sudo apt-get remove --purge gnash flashplugin-installer flashplugin-nonfree sudo rm -f /usr/lib/mozilla/plugins/*flash* sudo rm -f ~/.mozilla/plugins/*flash* sudo rm -f /usr/lib/firefox/plugins/*flash* sudo rm -f /usr/lib/firefox-addons/plugins/*flash* sudo rm -f /usr/lib/nspluginwrapper/plugins/*flash*
This removes all Flash Player plugins you may have installed. If you are sure that you don’t have Flash Player installed, you might not need to run line 1 above, but you should run the rest of the code just in case.
Now, let’s create symbolic links pointing to our shiny new 64bit Flash Player plugin!
sudo ln -s /opt/adobe/flashplayer/10.0.42.34/release/64/libflashplayer.so /usr/lib/mozilla/plugins/libflashplayer.so sudo ln -s /opt/adobe/flashplayer/10.0.42.34/release/64/libflashplayer.so ~/.mozilla/plugins/libflashplayer.so sudo ln -s /opt/adobe/flashplayer/10.0.42.34/release/64/libflashplayer.so /usr/lib/firefox/plugins/libflashplayer.so sudo ln -s /opt/adobe/flashplayer/10.0.42.34/release/64/libflashplayer.so /usr/lib/firefox-addons/plugins/libflashplayer.so
Alright! Good job! You’ve just installed a 64bit copy of Flash Player on your Linux desktop! Give yourself a nice pat on the back! Restart your browser(s) and you’re good to go! Just remember to be sure that your browsers actually exit. A nice test would be to run
killall chrome killall firefox
to make sure that your browsers really did get zapped!
Now, the next part is optional, though it is recommended that you give it a try. Since there are still a few bugs with Flash Player on Linux in general (not just with 64bit edition), you’ll notice some strange functionality at times running Flash Player. Sometimes, YouTube videos will not accept mouse input, leaving a user at the will of autoplay. To fix this problem, we need to edit a configuration file within /usr/lib/nspluginwrapper/i386/linux . Let’s open it in “gedit”:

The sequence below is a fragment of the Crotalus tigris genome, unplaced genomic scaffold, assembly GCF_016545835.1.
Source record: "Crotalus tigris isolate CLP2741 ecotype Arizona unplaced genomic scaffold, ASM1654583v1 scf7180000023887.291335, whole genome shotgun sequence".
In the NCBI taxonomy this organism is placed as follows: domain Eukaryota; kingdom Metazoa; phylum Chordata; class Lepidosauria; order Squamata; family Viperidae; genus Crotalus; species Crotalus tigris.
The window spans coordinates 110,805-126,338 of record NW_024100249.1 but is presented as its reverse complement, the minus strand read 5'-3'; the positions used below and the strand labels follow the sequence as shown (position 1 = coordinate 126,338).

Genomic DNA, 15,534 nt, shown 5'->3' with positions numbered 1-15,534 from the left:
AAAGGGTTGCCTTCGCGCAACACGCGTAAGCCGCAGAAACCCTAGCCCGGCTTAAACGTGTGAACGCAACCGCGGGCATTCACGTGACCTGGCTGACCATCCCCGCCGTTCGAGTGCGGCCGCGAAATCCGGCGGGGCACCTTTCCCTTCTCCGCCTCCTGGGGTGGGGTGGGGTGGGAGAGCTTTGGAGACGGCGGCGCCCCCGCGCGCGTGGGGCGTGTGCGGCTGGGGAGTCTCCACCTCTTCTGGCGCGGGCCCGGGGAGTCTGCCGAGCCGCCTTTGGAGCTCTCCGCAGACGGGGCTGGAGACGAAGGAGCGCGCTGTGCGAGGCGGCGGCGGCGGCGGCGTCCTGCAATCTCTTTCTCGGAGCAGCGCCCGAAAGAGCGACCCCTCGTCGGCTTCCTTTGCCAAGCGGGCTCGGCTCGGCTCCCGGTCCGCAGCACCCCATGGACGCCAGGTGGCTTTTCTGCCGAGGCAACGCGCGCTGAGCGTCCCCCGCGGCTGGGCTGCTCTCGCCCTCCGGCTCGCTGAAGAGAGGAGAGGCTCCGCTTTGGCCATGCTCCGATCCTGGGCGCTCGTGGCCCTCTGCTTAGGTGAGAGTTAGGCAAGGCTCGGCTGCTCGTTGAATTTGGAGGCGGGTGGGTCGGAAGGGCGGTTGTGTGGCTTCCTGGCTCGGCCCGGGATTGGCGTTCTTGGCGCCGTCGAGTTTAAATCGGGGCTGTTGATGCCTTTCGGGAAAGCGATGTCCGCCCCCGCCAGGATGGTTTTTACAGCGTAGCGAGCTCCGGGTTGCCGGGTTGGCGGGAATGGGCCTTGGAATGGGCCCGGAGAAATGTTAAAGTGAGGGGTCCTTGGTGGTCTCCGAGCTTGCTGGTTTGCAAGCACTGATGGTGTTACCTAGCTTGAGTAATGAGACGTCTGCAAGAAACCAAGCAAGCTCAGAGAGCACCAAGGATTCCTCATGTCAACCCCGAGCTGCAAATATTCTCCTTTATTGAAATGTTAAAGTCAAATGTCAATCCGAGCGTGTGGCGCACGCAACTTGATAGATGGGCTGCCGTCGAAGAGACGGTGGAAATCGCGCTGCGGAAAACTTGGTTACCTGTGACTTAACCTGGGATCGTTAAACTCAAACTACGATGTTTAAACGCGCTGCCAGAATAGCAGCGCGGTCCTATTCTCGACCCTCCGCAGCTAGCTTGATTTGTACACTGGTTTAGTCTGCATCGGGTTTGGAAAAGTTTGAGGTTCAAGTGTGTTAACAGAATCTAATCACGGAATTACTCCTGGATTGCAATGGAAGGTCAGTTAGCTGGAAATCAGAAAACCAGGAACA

sudo gedit /usr/lib/nspluginwrapper/i386/linux/npviewer
You’ll now notice that the file looks something like this:
#!/bin/sh TARGET_OS=linux TARGET_ARCH=i386 . /usr/lib/nspluginwrapper/noarch/npviewer
Modify this file so that it looks like this:
#!/bin/sh TARGET_OS=linux TARGET_ARCH=i386 GDK_NATIVE_WINDOWS=1 . /usr/lib/nspluginwrapper/noarch/npviewer
This modification tells “npviewer” to use GTK native windows. Now, you shouldn’t be experiencing some of those nasty bugs!
I know what you’re thinking. “This is ridiculous! Why doesn’t Adobe just package Flash Player in a .deb file and do all of this work behind the scenes for us?” And that’s a good question, but I don’t have an answer for it. Hopefully when the Linux 64bit Flash Player plugin comes out of alpha, we’ll at least get a nice deb file that we can double click and install away to our utmost enjoyment
Any suggestions? Run into any problems? Post back in the comments below and we’ll see if we can walk you though this and help you get your 64bit Flash Player running like clockwork!